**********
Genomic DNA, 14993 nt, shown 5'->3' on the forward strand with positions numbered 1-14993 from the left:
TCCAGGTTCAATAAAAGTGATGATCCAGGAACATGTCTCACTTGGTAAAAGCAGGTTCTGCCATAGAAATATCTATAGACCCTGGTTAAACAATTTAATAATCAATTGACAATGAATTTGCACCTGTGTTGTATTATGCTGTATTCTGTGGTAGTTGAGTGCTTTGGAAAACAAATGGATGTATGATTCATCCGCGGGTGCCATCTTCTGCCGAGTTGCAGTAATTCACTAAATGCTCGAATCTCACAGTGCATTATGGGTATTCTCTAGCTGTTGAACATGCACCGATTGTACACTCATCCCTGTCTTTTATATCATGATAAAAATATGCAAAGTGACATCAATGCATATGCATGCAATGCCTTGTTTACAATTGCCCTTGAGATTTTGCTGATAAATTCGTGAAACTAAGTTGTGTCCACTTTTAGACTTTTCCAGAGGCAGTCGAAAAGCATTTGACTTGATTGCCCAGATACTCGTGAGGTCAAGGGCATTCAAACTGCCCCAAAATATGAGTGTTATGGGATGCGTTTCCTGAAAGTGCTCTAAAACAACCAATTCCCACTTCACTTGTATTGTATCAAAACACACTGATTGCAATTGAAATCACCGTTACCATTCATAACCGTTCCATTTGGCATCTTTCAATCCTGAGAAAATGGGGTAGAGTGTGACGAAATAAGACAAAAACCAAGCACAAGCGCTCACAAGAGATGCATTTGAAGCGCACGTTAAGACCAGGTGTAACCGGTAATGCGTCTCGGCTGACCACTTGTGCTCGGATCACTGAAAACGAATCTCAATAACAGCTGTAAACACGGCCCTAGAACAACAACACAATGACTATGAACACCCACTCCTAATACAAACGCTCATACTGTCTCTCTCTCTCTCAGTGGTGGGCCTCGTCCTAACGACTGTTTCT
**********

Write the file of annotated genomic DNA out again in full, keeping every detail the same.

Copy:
Genomic DNA, 14993 nt, shown 5'->3' on the forward strand with positions numbered 1-14993 from the left:
TCCAGGTTCAATAAAAGTGATGATCCAGGAACATGTCTCACTTGGTAAAAGCAGGTTCTGCCATAGAAATATCTATAGACCCTGGTTAAACAATTTAATAATCAATTGACAATGAATTTGCACCTGTGTTGTATTATGCTGTATTCTGTGGTAGTTGAGTGCTTTGGAAAACAAATGGATGTATGATTCATCCGCGGGTGCCATCTTCTGCCGAGTTGCAGTAATTCACTAAATGCTCGAATCTCACAGTGCATTATGGGTATTCTCTAGCTGTTGAACATGCACCGATTGTACACTCATCCCTGTCTTTTATATCATGATAAAAATATGCAAAGTGACATCAATGCATATGCATGCAATGCCTTGTTTACAATTGCCCTTGAGATTTTGCTGATAAATTCGTGAAACTAAGTTGTGTCCACTTTTAGACTTTTCCAGAGGCAGTCGAAAAGCATTTGACTTGATTGCCCAGATACTCGTGAGGTCAAGGGCATTCAAACTGCCCCAAAATATGAGTGTTATGGGATGCGTTTCCTGAAAGTGCTCTAAAACAACCAATTCCCACTTCACTTGTATTGTATCAAAACACACTGATTGCAATTGAAATCACCGTTACCATTCATAACCGTTCCATTTGGCATCTTTCAATCCTGAGAAAATGGGGTAGAGTGTGACGAAATAAGACAAAAACCAAGCACAAGCGCTCACAAGAGATGCATTTGAAGCGCACGTTAAGACCAGGTGTAACCGGTAATGCGTCTCGGCTGACCACTTGTGCTCGGATCACTGAAAACGAATCTCAATAACAGCTGTAAACACGGCCCTAGAACAACAACACAATGACTATGAACACCCACTCCTAATACAAACGCTCATACTGTCTCTCTCTCTCTCAGTGGTGGGCCTCGTCCTAACGACTGTTTCT